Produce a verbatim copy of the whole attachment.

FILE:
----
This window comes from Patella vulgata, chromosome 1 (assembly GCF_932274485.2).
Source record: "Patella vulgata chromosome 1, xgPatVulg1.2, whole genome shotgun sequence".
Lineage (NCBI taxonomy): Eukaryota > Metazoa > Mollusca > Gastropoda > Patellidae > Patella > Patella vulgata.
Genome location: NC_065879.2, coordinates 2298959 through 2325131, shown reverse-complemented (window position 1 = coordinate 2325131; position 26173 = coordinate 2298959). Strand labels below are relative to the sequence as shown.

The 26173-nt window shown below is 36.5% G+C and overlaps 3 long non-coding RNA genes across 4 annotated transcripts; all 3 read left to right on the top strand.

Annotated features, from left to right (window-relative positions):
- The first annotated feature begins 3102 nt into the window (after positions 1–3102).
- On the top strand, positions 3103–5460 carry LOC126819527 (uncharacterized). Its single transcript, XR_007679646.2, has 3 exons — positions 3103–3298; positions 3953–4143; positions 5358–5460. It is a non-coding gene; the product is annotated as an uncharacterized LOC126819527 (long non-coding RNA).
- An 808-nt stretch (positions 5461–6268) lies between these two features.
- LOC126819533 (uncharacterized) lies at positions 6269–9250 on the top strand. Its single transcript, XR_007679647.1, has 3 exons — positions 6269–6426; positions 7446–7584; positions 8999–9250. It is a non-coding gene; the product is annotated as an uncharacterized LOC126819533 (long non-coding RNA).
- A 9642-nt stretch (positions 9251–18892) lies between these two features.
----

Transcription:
This window comes from Patella vulgata, chromosome 1 (assembly GCF_932274485.2).
Source record: "Patella vulgata chromosome 1, xgPatVulg1.2, whole genome shotgun sequence".
Lineage (NCBI taxonomy): Eukaryota > Metazoa > Mollusca > Gastropoda > Patellidae > Patella > Patella vulgata.
Genome location: NC_065879.2, coordinates 2298959 through 2325131, shown reverse-complemented (window position 1 = coordinate 2325131; position 26173 = coordinate 2298959). Strand labels below are relative to the sequence as shown.

The 26173-nt window shown below is 36.5% G+C and overlaps 3 long non-coding RNA genes across 4 annotated transcripts; all 3 read left to right on the top strand.

Annotated features, from left to right (window-relative positions):
- The first annotated feature begins 3102 nt into the window (after positions 1–3102).
- On the top strand, positions 3103–5460 carry LOC126819527 (uncharacterized). Its single transcript, XR_007679646.2, has 3 exons — positions 3103–3298; positions 3953–4143; positions 5358–5460. It is a non-coding gene; the product is annotated as an uncharacterized LOC126819527 (long non-coding RNA).
- An 808-nt stretch (positions 5461–6268) lies between these two features.
- LOC126819533 (uncharacterized) lies at positions 6269–9250 on the top strand. Its single transcript, XR_007679647.1, has 3 exons — positions 6269–6426; positions 7446–7584; positions 8999–9250. It is a non-coding gene; the product is annotated as an uncharacterized LOC126819533 (long non-coding RNA).
- A 9642-nt stretch (positions 9251–18892) lies between these two features.